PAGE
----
3D Printing Using PolyJet
3D printing continues at a fast pace, but the processes behind this technology still remain unclear for some. After our last articles on 3D printing technology, we will be continuing on with PolyJet 3D printing, a process for obtaining objects that combines several materials and colors.
3D printing using the PolyJet technique was patented in 1999 by Objet Ltd (A company that merged with Stratasys in 2012). This technique combines inkjet technology with the use of photopolymers (materials that harden when in contact with ultraviolet light). This technology has many advantages such as excellent resolution (up to 0.016 mm), smooth surfaces (no stair effect, unlike in FDM printed objects), a wide range of materials and colors (at a cost), and a relatively low printing time.
Like all 3D printing techniques, the process begins with the creation of the desired object using a CAD software (AutoCAD, Inventor, or SolidEdge for example), after sending the 3D file to the printer, the software of the machine will cut the 3D model into a multitude of digital images, each corresponding to a layer of the object.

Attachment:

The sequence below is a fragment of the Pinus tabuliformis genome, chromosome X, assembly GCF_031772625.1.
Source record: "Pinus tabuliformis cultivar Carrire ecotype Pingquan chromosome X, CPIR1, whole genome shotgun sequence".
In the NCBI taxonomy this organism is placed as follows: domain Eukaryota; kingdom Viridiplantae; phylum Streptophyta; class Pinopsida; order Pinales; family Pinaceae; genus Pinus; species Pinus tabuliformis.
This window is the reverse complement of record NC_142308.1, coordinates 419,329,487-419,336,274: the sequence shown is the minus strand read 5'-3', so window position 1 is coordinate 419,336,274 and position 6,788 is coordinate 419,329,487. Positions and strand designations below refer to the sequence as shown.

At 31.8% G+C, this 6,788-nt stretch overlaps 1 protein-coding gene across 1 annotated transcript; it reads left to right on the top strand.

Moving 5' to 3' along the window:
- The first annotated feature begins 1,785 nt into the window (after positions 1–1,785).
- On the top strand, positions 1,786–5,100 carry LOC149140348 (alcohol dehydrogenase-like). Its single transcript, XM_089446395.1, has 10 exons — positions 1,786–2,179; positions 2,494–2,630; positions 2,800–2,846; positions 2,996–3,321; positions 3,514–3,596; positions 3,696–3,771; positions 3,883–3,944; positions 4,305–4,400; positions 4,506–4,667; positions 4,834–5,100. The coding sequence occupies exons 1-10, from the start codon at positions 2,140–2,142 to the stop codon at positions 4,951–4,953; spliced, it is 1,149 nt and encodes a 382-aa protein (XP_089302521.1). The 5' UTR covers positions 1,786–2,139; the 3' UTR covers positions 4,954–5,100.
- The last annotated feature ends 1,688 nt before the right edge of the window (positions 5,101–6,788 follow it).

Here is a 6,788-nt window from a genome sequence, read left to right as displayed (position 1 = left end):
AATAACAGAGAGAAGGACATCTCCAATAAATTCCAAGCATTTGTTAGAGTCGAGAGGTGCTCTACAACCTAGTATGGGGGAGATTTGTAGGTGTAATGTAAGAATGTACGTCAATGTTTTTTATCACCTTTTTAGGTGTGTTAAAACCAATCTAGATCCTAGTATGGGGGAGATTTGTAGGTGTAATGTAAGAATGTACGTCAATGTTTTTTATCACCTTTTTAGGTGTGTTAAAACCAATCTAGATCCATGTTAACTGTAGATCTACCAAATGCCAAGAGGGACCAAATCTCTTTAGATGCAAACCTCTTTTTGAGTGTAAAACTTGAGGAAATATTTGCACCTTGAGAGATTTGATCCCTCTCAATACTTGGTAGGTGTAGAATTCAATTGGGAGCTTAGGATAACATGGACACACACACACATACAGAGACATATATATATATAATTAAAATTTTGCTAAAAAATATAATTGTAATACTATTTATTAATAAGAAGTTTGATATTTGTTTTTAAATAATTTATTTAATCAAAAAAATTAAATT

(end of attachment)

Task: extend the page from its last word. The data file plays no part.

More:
The print heads (8 in the diagram to the left) each have several dozen nozzles that project micro-droplets of material onto a platform. At each projection, ultraviolet light is emitted and hardens the material.
These steps are repeated, layer-by-layer, until the desired object is obtained. With this technique, you do not have to do a finishing step (cooking, smoothing, polishing, etc.). For complex geometric shapes and support material, a gel that’s easy to remove by hand or water is added by one of the print heads.
A video to better see the process:
This technology is compatible with a wide range of materials (more than 120) and even combines several simultaneously (each stored in spate print heads). The composite material obtained, called ‘Digital Material’, makes it possible to obtain prototypes that are high enough to enable you to get closer to the final model (resistance to temperature, biocompatibility, rigid or flexible, etc.) As while enabling you to have multiple colors.
As a result, this technique is used in various fields such as: architecture, medicine, toy manufacturing, aerospace, and even creative arts.
Stratasys sells machines that use this type of 3D printing technology such as the Desktop Object, Eden and Connex.